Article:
Washington - A gauge of US business investment improved in December, a sign that worries over tighter fiscal policy may not have held back capital spending plans as much as feared at the end of 2012.
The Commerce Department said on Monday that non-defense capital goods orders excluding aircraft, a closely watched proxy for investment plans, edged up 0.2 percent last month.
Many economists had expected businesses to be more timid with spending late last year because of uncertainty over government spending cuts and tax increases, which had been scheduled to kick in this month. Congress struck a last-minute deal in early January to avoid or postpone most of the austerity measures.
Monday's data showed companies were still planning to expand their businesses.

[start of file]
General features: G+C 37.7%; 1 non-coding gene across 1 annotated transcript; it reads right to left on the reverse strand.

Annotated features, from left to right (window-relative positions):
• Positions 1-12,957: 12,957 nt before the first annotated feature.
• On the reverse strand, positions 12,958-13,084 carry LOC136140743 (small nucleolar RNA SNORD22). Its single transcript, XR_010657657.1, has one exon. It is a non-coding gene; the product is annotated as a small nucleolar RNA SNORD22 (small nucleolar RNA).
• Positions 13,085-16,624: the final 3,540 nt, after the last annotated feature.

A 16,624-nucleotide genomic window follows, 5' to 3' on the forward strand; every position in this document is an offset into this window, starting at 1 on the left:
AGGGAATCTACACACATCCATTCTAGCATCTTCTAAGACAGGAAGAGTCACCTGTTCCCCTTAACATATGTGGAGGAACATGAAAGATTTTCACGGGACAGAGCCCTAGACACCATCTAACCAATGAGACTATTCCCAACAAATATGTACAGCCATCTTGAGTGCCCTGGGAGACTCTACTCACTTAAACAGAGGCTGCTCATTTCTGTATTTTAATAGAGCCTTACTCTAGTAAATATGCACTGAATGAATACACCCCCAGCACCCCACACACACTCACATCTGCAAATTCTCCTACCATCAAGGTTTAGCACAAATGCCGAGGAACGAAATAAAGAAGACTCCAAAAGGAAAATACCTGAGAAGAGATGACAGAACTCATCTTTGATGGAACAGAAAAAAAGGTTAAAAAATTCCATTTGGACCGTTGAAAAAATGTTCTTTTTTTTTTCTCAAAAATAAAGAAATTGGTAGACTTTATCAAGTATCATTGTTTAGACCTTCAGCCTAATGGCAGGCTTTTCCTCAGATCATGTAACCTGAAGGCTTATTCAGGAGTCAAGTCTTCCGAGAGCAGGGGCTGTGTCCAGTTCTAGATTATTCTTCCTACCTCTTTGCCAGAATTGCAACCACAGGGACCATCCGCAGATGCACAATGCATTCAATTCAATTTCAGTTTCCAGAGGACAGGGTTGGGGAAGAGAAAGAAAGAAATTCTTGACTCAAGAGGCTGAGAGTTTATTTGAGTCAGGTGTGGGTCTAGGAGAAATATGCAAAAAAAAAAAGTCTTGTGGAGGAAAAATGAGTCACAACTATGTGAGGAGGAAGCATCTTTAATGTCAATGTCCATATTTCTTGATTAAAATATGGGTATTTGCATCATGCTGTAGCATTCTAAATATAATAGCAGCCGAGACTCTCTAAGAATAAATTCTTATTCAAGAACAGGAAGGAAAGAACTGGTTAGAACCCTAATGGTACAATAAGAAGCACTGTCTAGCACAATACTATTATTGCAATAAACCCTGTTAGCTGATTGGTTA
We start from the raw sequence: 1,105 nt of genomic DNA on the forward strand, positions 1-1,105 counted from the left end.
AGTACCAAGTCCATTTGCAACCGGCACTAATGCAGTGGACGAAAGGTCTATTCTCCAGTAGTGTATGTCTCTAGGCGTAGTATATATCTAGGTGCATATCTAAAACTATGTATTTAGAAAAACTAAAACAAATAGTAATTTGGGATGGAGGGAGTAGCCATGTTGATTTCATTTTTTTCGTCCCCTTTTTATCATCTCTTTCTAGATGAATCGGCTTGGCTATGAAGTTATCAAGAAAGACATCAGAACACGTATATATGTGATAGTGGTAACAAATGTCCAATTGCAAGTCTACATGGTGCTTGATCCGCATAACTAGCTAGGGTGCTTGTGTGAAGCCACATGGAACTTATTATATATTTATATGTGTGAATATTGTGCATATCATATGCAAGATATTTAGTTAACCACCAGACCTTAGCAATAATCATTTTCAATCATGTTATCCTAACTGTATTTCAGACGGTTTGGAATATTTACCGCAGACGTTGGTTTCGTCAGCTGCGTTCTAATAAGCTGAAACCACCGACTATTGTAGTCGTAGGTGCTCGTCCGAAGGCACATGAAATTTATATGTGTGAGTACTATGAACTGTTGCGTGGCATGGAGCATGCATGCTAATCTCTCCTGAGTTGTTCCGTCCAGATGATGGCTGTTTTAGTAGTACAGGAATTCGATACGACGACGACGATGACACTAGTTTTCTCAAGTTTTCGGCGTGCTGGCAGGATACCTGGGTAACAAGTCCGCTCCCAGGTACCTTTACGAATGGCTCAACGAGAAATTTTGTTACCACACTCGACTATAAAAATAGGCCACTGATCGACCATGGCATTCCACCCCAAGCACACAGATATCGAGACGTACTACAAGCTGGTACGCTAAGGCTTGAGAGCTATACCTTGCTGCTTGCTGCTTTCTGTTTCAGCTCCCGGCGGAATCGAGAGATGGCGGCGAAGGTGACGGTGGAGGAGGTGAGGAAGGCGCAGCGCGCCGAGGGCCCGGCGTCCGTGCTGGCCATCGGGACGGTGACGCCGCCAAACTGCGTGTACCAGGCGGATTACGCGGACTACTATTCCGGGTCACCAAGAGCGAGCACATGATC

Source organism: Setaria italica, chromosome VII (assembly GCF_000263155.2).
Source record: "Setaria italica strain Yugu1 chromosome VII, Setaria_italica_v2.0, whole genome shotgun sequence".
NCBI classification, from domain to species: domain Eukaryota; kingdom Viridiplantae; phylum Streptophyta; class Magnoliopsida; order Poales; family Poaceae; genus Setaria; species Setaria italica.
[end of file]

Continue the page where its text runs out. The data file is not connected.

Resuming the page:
“There's a lot more confidence,” said Wayne Kaufman, an analyst at John Thomas Financial in New York.
The data pushed down prices for US government debt, while giving the dollar a lift against the yen. But stock prices opened little changed.
The report showed new orders for overall durable goods - long lasting factory goods from toasters to automobiles - jumped 4.6 percent in December, beating economists expectations of a 1.8 percent gain.
Gains were broad based, with new orders for machinery, cars and primary metals all increasing. Orders of civilian aircraft, a volatile category, jumped 10.1 percent.
Economists still think economic growth cooled in the fourth quarter as companies slowed the pace at which they re-stocked their shelves.
But Monday's report suggested businesses expect demand in the US economy to improve.
In a further sign firms were betting their business will grow, the investment plans proxy for November was revised higher to show a 3 percent gain.
“It certainly seems to us that companies are slowly but surely expanding,” said Tim Ghriskey, chief investment officer at Solaris Group in Bedford Hills, New York. - Reuters